NASA is returning humans to the Moon — with a little help from its friends.
Back in September, NASA unveiled the National Space Exploration Campaign, a detailed plan for the future of space exploration. One of the plan’s five stated goals was to send astronauts to the surface of the Moon for extended missions, and on Thursday NASA unveiled the private companies that’ll help them get there.
During a presentation streamed live via NASA Television, YouTube, and several other outlets, NASA Administrator Jim Bridenstine announced that NASA has awarded Commercial Lunar Payload Services contracts to Astrobotic Technology, Deep Space Systems, Draper, Firefly Aerospace, Intuitive Machines, Lockheed Martin, Masten Space Systems, Moon Express, and Orbit Beyond.
Essentially, NASA is paying these companies to transport both people and cargo to and from the Moon. The idea is that having these companies compete with one another while also servicing customers besides NASA will lower the cost of lunar transportation.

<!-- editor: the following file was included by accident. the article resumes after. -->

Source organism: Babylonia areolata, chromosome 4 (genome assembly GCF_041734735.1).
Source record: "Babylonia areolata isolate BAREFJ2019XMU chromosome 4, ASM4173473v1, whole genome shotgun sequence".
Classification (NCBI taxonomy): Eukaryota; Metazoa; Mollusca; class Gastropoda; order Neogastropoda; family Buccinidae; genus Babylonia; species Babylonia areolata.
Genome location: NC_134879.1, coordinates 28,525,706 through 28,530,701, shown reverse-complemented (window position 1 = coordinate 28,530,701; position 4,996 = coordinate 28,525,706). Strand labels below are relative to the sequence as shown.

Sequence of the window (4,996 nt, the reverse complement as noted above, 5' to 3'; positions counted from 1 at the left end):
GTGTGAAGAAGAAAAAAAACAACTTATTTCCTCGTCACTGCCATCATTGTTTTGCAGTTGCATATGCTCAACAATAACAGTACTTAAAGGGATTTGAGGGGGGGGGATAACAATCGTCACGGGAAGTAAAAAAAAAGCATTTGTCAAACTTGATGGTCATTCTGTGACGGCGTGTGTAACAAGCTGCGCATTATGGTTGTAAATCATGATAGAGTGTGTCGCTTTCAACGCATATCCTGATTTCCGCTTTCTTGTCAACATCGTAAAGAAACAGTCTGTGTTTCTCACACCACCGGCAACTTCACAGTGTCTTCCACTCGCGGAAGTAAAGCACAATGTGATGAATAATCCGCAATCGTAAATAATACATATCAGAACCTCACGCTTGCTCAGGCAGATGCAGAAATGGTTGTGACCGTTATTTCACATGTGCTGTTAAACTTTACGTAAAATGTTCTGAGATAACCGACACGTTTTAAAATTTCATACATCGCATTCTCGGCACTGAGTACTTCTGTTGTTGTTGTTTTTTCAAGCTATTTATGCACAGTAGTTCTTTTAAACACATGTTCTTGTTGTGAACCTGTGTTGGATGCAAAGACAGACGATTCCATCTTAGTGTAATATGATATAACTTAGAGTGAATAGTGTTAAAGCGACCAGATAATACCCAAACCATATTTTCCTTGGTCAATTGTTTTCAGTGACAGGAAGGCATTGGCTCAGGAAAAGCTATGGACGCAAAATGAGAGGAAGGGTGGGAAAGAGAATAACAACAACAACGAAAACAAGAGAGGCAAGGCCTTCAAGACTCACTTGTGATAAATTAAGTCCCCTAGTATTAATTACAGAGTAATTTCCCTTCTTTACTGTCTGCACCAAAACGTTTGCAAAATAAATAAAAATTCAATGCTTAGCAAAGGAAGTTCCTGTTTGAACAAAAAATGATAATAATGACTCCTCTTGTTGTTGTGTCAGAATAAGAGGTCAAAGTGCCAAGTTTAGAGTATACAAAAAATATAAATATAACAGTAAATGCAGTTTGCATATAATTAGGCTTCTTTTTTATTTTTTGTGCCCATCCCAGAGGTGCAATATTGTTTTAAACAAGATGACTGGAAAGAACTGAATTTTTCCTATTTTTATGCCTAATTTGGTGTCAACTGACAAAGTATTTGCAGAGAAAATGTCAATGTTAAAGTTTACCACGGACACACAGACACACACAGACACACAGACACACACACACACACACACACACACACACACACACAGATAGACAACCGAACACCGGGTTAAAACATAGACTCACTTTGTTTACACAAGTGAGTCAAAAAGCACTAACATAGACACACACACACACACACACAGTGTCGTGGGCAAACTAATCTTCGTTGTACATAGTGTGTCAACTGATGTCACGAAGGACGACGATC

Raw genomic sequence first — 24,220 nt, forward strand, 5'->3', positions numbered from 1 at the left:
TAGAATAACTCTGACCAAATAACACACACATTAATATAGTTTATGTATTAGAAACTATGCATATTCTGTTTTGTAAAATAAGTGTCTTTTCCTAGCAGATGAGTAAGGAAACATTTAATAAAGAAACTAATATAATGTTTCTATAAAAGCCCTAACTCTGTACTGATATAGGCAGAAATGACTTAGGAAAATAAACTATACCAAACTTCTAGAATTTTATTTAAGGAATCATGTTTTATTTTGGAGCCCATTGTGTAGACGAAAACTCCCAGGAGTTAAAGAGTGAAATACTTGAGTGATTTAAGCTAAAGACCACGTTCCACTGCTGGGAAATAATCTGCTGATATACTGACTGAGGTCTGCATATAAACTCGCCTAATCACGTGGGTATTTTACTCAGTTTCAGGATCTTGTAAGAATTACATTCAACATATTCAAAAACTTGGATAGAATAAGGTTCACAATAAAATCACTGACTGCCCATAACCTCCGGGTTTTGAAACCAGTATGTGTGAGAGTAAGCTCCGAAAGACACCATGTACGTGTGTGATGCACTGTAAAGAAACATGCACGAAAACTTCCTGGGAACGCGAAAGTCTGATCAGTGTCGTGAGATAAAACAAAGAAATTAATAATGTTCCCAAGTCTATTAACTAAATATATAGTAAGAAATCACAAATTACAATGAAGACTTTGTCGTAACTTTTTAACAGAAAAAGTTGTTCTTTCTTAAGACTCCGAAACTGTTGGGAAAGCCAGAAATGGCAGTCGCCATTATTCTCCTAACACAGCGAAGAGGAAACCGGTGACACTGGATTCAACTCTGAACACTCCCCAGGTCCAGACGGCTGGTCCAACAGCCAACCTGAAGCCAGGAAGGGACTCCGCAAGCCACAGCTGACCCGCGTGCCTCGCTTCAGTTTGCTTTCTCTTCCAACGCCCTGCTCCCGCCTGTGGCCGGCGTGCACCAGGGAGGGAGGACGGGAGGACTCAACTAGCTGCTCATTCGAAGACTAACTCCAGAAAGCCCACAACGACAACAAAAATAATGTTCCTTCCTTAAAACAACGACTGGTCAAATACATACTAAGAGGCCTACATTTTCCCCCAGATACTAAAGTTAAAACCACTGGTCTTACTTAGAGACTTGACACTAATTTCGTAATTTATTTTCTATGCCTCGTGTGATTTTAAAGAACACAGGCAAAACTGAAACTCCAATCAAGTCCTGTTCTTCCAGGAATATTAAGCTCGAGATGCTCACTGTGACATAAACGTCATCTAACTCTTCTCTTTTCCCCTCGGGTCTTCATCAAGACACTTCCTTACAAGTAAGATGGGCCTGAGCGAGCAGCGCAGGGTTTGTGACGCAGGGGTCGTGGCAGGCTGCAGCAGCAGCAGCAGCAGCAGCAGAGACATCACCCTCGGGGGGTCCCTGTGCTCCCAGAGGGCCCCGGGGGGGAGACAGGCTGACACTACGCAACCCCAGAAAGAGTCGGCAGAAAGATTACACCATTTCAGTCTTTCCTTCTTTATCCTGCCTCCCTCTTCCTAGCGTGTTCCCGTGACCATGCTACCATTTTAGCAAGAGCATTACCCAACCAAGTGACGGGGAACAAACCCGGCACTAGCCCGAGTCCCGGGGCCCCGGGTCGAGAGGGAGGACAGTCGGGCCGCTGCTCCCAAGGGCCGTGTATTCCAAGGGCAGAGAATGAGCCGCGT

This isn’t the the first example of NASA partnering with private companies. Both SpaceX and Boeing are developing crafts to transport NASA astronauts to and from the International Space Station as part of the agency’s Commercial Crew Program. NASA is also currently working with six private companies to develop 10 “tipping point” technologies it believes will benefit future missions.
NASA has previously stated it hopes to have humans orbiting the Moon by 2023 and actually landing on it before 2030 — and now we know exactly which companies will help it meet those goals.
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